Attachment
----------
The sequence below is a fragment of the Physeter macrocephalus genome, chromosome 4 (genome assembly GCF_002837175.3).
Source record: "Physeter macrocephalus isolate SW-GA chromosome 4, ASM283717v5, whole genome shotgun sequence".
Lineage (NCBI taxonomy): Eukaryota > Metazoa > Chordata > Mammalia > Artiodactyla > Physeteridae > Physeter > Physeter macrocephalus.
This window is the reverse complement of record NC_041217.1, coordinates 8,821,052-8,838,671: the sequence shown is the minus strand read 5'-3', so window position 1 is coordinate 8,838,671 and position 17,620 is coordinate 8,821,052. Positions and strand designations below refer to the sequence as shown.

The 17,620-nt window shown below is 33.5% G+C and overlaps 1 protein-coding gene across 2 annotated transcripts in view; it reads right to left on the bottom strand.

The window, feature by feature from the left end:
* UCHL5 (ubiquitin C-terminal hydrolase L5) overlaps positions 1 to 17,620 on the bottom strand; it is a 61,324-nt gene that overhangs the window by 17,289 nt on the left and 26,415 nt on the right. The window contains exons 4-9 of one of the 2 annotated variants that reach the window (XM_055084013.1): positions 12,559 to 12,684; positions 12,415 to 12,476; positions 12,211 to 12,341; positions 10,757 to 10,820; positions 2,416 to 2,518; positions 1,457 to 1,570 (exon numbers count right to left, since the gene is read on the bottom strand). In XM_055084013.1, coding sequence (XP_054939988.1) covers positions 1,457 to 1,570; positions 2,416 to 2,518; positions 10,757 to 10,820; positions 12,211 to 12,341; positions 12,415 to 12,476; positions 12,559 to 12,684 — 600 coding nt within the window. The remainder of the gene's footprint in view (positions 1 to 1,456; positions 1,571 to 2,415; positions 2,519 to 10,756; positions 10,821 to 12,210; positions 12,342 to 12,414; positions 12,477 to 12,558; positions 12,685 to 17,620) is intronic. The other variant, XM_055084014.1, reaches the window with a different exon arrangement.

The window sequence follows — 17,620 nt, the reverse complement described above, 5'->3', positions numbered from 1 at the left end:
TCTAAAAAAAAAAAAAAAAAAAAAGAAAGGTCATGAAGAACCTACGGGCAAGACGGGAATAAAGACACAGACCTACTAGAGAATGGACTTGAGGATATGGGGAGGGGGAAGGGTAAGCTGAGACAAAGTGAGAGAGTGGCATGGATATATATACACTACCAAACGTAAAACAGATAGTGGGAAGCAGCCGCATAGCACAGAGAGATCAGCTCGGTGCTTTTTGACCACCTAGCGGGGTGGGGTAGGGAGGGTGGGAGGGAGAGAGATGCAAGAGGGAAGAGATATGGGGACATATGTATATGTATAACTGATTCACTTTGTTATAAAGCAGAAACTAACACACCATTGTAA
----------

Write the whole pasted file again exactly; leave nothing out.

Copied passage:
The sequence below is a fragment of the Physeter macrocephalus genome, chromosome 4 (genome assembly GCF_002837175.3).
Source record: "Physeter macrocephalus isolate SW-GA chromosome 4, ASM283717v5, whole genome shotgun sequence".
Lineage (NCBI taxonomy): Eukaryota > Metazoa > Chordata > Mammalia > Artiodactyla > Physeteridae > Physeter > Physeter macrocephalus.
This window is the reverse complement of record NC_041217.1, coordinates 8,821,052-8,838,671: the sequence shown is the minus strand read 5'-3', so window position 1 is coordinate 8,838,671 and position 17,620 is coordinate 8,821,052. Positions and strand designations below refer to the sequence as shown.

The 17,620-nt window shown below is 33.5% G+C and overlaps 1 protein-coding gene across 2 annotated transcripts in view; it reads right to left on the bottom strand.

The window, feature by feature from the left end:
* UCHL5 (ubiquitin C-terminal hydrolase L5) overlaps positions 1 to 17,620 on the bottom strand; it is a 61,324-nt gene that overhangs the window by 17,289 nt on the left and 26,415 nt on the right. The window contains exons 4-9 of one of the 2 annotated variants that reach the window (XM_055084013.1): positions 12,559 to 12,684; positions 12,415 to 12,476; positions 12,211 to 12,341; positions 10,757 to 10,820; positions 2,416 to 2,518; positions 1,457 to 1,570 (exon numbers count right to left, since the gene is read on the bottom strand). In XM_055084013.1, coding sequence (XP_054939988.1) covers positions 1,457 to 1,570; positions 2,416 to 2,518; positions 10,757 to 10,820; positions 12,211 to 12,341; positions 12,415 to 12,476; positions 12,559 to 12,684 — 600 coding nt within the window. The remainder of the gene's footprint in view (positions 1 to 1,456; positions 1,571 to 2,415; positions 2,519 to 10,756; positions 10,821 to 12,210; positions 12,342 to 12,414; positions 12,477 to 12,558; positions 12,685 to 17,620) is intronic. The other variant, XM_055084014.1, reaches the window with a different exon arrangement.

The window sequence follows — 17,620 nt, the reverse complement described above, 5'->3', positions numbered from 1 at the left end:
TCTAAAAAAAAAAAAAAAAAAAAAGAAAGGTCATGAAGAACCTACGGGCAAGACGGGAATAAAGACACAGACCTACTAGAGAATGGACTTGAGGATATGGGGAGGGGGAAGGGTAAGCTGAGACAAAGTGAGAGAGTGGCATGGATATATATACACTACCAAACGTAAAACAGATAGTGGGAAGCAGCCGCATAGCACAGAGAGATCAGCTCGGTGCTTTTTGACCACCTAGCGGGGTGGGGTAGGGAGGGTGGGAGGGAGAGAGATGCAAGAGGGAAGAGATATGGGGACATATGTATATGTATAACTGATTCACTTTGTTATAAAGCAGAAACTAACACACCATTGTAA